Seeking guidance on employing a risk based approach to executing root cause analysis? Does anyone determine level of investigatory activities based on overall risk determination (i.e. those with lowest potential for risk will receive lowest level of investigation)? Curious as to possible approaches.
Absolutely. When problem is identified (whether audit finding, NCM, complaint, etc.) the risk related to the failure should be evaluated. In some cases the problem will simply be corrected (and no CAPA done), and in other cases and investigation will be done to determine the causes. Again, degree of risk will drive whether only physical/direct causes are pursued, as opposed to also going to root/system cause. Also consider whether investigation should pursue why the problem wasn't discovered earlier (why it escaped where it occurred), as well as why it hadn't been predicted (e.g., wasn't in the FMEA).
Here's a related article, and while it is written about audit NCs it can also apply to other failures.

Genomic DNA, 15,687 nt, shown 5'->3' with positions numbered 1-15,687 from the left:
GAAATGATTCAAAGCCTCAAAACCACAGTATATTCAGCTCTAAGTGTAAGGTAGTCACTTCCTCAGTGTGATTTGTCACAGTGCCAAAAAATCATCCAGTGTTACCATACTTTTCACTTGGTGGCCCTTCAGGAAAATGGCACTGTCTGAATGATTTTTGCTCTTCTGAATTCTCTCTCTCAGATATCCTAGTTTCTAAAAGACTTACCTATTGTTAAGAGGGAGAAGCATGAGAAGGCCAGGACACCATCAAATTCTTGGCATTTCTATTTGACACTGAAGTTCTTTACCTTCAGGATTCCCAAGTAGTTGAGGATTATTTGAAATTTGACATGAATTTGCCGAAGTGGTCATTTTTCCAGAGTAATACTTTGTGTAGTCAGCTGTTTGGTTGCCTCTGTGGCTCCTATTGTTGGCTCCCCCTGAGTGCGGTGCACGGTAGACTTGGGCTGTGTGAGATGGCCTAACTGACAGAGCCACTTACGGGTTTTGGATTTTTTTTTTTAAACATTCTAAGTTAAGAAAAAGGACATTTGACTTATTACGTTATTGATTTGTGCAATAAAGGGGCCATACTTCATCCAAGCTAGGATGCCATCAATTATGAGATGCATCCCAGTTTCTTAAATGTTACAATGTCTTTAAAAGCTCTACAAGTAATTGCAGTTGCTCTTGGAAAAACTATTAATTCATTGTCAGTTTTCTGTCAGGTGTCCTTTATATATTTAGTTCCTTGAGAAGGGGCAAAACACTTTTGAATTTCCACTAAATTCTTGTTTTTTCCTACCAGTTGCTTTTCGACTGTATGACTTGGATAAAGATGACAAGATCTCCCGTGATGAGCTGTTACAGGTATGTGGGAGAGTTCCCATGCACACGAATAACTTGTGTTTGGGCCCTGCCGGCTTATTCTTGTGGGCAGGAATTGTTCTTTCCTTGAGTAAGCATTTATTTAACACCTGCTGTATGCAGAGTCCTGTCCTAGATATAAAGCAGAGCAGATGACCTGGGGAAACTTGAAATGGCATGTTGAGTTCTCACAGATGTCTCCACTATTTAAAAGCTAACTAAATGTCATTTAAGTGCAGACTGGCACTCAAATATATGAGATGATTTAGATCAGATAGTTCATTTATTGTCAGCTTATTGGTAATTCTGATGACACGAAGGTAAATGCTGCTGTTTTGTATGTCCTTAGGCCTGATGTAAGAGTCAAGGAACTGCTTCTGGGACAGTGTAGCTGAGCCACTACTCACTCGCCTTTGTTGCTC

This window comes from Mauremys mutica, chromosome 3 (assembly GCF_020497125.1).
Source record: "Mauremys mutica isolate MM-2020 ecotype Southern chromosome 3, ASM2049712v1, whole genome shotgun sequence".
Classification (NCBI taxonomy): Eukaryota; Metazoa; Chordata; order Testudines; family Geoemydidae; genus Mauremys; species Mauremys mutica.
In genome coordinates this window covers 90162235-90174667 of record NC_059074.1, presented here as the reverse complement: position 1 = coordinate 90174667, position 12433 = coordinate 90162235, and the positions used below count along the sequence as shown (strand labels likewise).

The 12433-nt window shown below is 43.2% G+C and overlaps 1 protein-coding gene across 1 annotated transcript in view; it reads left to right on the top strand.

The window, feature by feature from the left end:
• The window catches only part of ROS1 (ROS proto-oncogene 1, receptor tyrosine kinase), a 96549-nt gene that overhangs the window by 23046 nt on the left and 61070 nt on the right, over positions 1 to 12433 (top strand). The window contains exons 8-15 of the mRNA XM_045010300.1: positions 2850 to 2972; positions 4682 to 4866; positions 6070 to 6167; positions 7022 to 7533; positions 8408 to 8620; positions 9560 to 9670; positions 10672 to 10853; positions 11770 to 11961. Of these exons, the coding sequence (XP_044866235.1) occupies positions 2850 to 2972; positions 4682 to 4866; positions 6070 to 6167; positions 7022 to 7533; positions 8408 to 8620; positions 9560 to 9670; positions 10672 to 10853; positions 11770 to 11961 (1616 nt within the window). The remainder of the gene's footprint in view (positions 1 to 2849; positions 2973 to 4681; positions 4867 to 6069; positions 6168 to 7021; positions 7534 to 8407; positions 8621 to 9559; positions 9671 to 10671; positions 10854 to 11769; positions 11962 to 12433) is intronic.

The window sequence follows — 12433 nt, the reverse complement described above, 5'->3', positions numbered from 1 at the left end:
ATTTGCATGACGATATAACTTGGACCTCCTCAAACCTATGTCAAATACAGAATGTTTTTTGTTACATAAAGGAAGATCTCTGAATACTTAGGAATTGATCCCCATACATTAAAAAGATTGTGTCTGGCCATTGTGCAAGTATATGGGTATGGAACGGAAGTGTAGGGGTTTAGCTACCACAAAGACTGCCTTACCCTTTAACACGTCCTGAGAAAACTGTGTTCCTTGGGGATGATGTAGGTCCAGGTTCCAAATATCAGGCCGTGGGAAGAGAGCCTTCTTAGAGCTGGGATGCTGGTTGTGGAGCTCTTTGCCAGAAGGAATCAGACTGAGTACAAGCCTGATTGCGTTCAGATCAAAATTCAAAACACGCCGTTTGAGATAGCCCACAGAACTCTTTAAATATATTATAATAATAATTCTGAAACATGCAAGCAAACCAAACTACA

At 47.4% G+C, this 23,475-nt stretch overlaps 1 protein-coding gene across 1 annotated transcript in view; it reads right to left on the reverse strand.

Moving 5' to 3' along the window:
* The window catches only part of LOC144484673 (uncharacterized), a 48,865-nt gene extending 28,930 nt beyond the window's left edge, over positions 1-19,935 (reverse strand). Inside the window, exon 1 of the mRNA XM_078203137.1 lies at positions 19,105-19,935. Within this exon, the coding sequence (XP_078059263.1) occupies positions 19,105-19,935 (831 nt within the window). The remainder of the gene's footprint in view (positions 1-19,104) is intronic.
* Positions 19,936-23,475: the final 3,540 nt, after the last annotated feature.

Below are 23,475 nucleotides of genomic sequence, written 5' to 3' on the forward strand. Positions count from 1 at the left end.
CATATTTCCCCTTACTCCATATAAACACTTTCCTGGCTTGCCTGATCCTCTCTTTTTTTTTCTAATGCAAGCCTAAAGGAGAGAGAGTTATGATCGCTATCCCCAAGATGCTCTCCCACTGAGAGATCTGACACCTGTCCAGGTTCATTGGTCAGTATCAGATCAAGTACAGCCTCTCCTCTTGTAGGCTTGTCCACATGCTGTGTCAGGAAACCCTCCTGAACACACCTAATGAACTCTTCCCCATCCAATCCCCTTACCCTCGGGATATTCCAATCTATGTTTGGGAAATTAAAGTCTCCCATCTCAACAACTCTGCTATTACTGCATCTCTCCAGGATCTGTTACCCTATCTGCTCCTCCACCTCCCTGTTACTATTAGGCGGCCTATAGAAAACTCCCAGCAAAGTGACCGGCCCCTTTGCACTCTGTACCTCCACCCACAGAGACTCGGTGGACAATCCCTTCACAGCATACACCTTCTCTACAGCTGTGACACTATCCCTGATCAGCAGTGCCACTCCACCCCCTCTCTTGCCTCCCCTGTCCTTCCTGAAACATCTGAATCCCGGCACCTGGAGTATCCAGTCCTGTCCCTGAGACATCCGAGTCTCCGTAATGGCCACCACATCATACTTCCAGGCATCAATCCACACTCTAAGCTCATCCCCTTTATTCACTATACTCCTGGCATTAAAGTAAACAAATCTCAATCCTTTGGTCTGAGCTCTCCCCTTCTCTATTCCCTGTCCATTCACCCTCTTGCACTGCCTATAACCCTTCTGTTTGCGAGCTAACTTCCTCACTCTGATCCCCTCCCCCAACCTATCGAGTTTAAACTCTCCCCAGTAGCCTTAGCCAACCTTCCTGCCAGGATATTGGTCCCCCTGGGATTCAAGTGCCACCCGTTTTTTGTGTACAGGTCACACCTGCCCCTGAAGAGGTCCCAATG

The extent of Root cause analysis is can be determined by classifying the risk associated with the non compliance like low, medium,high and severe.
On the lowest risk classification you can have simple desk top review of 5 why analysis to a structured Cause and effect analysis for high and severe level.
Thank you Duke for the insight and the article. Very much appreciated.
Here's the relevant slide from my RCA course (which ASQ offers in on-line, virtual and F2F formats).
Our CAPA process has each incident team score the event for severity, occurrence, and detection very similarly to how you would during an FMEA. We then established ranges for the total score that dictate different actions taken (no action up to a full blown FMEA event). It has helped us focus our efforts on our larger risk incidents.